Some fifty years ago it was unusual, in the west, to find an Orthodox rabbi's wife who covered her hair outside of a synagogue. The same could be said for some great Lithuanian rabbis' wives, and indeed for some wives of Hassidic rebbes. There was still a degree of variety and flexibility that stemmed from a clearer distinction between the anti-rationalists, the anti-Enlightenment rabbis of the Pale of Settlement, and those to the west who had been exposed to other attitudes.

Nowadays, hair covering for women is almost the definition of Orthodoxy. The question is whether this is an absolute requirement or a social one and whether the current trend bears any relationship to universal trends as with Muslim fashion. Once it was rare to wear a hijab, or even hair covering, in the West. As in Judaism, it was confined to the more closed eastern societies. Holidaying Sheiks from Saudi in the South of France looked no different from other wealthy French jetsetters. In Turkey it was unheard of, except amongst the backward Kurds, for a woman to cover her hair. Now it has become a statement, as it has with us.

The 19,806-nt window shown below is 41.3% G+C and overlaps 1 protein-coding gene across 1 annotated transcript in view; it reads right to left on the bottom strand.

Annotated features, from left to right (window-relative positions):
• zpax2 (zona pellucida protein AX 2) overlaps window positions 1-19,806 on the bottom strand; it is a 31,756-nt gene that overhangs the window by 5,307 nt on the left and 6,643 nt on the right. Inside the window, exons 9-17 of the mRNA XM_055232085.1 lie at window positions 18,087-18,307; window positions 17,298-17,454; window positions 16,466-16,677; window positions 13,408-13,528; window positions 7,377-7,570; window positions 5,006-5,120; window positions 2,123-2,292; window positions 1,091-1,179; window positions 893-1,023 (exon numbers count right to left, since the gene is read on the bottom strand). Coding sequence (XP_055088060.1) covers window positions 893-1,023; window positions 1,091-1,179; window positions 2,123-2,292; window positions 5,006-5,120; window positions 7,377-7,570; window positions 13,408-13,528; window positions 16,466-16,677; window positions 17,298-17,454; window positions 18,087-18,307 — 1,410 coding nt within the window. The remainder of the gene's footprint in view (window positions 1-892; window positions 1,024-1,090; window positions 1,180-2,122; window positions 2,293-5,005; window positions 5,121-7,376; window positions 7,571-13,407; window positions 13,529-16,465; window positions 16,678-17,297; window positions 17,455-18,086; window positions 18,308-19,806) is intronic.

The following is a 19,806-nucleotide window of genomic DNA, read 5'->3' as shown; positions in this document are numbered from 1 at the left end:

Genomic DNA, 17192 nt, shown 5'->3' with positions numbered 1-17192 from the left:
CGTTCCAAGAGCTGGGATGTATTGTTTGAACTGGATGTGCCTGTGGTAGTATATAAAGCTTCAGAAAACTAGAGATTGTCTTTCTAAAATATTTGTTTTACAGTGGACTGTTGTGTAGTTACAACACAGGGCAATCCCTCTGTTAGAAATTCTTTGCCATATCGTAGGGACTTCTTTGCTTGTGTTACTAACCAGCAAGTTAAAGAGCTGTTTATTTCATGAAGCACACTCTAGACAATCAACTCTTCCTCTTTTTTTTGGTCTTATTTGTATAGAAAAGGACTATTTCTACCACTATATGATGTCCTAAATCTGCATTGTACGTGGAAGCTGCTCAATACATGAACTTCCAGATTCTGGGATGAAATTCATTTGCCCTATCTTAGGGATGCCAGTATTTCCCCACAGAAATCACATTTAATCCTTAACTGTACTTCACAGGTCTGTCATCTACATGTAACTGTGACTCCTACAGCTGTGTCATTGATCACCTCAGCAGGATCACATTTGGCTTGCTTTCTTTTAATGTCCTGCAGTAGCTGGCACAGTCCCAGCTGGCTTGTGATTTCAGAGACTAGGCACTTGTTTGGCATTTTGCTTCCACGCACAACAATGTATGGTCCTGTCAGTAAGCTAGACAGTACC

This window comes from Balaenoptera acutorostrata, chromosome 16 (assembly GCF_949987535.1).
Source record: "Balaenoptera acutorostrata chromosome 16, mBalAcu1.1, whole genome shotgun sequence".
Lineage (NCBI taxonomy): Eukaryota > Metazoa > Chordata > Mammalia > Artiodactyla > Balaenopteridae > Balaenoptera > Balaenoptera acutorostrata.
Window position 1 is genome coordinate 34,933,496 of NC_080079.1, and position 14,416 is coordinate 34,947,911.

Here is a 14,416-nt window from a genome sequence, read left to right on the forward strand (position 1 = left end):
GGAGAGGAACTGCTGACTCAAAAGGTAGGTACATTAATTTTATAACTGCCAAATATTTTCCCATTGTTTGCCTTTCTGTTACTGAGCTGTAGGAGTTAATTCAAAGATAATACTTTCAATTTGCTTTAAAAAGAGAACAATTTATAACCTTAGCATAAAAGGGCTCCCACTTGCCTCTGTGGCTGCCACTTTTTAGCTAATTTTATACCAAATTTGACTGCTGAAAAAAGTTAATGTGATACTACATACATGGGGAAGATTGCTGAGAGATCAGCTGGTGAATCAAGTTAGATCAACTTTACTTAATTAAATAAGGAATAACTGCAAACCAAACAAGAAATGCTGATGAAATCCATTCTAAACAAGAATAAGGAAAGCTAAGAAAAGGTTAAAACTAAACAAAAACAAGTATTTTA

Was head covering a social phenomenon in Torah times? Or was it a religious obligation? There is no actual requirement laid down in the Torah, but the origins lie in the Biblical narrative (Numbers 5:18) of the woman suspected of adultery (who gave adequate grounds for suspicion but there was no proof). She was brought before the priest for a sort of psychological test. No Inquisition trial by torture I am pleased to say. The priest made her swear her innocence and "loosened" her hair. The Hebrew for "loosened" (PaRaH) is also used of loose men, as in the song of Deborah (Judges 5.2). There it certainly didn't mean "uncovered". Rashi, the great commentator, says it (PaRaH) in the Torah means "removing the pins that keep her hair in place" and then he goes on to say, "This is the origin of the daughters of Israel not going out in public with uncovered hair." Of course, in Rashi's day in northern Europe, no good Christian woman would be seen in public with her hair uncovered either.